UMass Boston

UMass Boston Faculty, Chancellor Named to Regional List of 50 Most Influential People of Color in Higher Education

04/20/2021| Crystal Valencia

Seven UMass Boston faculty and staff, including Chancellor Marcelo Suárez-Orozco, have been named to Get Konnected!’s inaugural list of the Most Influential People of Color in Higher Education. The list was unveiled earlier this month during a virtual event in partnership with GBH media.

(Clockwise) Paul Watanabe, Lorna Rivera, Georgianna Meléndez, Marcelo Suárez-Orozco, Charles Desmond, J. Keith Motley, Connie S. Chan, and Miren Uriarte

“ This list reflects the remarkable expertise and the diversity within the UMass Boston community. ”

Included in the list are:

  • Paul Watanabe, director of the Institute for Asian American Studies and professor of political science,
  • Lorna Rivera, associate professor of women's, gender, and sexuality studies, and director of the Gastón Institute,
  • Georgianna Meléndez, assistant chancellor for diversity, equity, and inclusion,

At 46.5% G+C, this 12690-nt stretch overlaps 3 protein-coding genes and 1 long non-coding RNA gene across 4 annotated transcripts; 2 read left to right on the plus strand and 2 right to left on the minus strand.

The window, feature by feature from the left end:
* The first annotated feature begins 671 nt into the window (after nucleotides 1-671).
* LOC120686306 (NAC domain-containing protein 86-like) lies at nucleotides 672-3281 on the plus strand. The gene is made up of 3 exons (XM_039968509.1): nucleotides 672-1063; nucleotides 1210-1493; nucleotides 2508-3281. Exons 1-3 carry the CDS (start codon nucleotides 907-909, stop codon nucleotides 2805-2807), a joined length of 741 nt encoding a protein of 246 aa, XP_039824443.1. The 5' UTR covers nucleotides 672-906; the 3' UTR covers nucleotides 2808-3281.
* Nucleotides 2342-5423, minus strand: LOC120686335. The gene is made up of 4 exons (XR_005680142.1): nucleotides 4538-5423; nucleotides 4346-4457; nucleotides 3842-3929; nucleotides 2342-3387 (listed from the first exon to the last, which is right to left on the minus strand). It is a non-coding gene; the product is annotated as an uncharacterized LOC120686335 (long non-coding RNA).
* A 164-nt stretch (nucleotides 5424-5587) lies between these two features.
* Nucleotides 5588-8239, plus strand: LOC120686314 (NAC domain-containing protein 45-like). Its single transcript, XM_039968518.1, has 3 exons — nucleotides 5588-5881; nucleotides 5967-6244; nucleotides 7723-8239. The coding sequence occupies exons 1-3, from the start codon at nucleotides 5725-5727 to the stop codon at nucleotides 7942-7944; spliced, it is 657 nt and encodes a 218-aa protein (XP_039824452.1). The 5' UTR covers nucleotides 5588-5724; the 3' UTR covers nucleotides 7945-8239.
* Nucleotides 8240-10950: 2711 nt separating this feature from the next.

• Miren Uriarte, professor emeritus of human services, and co-founder of the Gastón Institute,
  • J. Keith Motley, professor of management and chancellor emeritus,
  • Connie S. Chan, professor emerita in the McCormack Graduate School
  • and Chancellor Marcelo Suárez-Orozco.

Charles Desmond, former vice chancellor for student affairs and a member of the UMass Boston Board of Visitors, also made the list.

“This list reflects the remarkable expertise and the diversity within the UMass Boston community,” said Provost Joseph B. Berger. “I congratulate each of our honorees and applaud this well-deserved public recognition for people of color in higher education and their incredible contributions.”

Created by Get Konnected!, in partnership with Colette Phillips Communications, Inc., the GK Fund, and GBH, the list is the first of its kind in the history of the commonwealth, Colette Phillips said.

“One of the reasons that Get Konnected! started putting together these events and these lists is because we are the hidden figures in Massachusetts and in Greater Boston,” Phillips said. “We thought it was important to spotlight, to amplify, to elevate and to document those professionals and people of color who are contributing to the fabric—the economic, the academic, the innovation, the technology— every aspect of the fabric of our lives here in the Commonwealth, none more impactful than the institutions of higher education.”

“I was just thinking, ten years ago, would we have been able to do a wonderful event like this with so many presidents, and so many leaders of color, so this is so exciting,” said Liz Cheng, general manager for television at GBH.

Watch the list unveiling and a panel discussion on YouTube.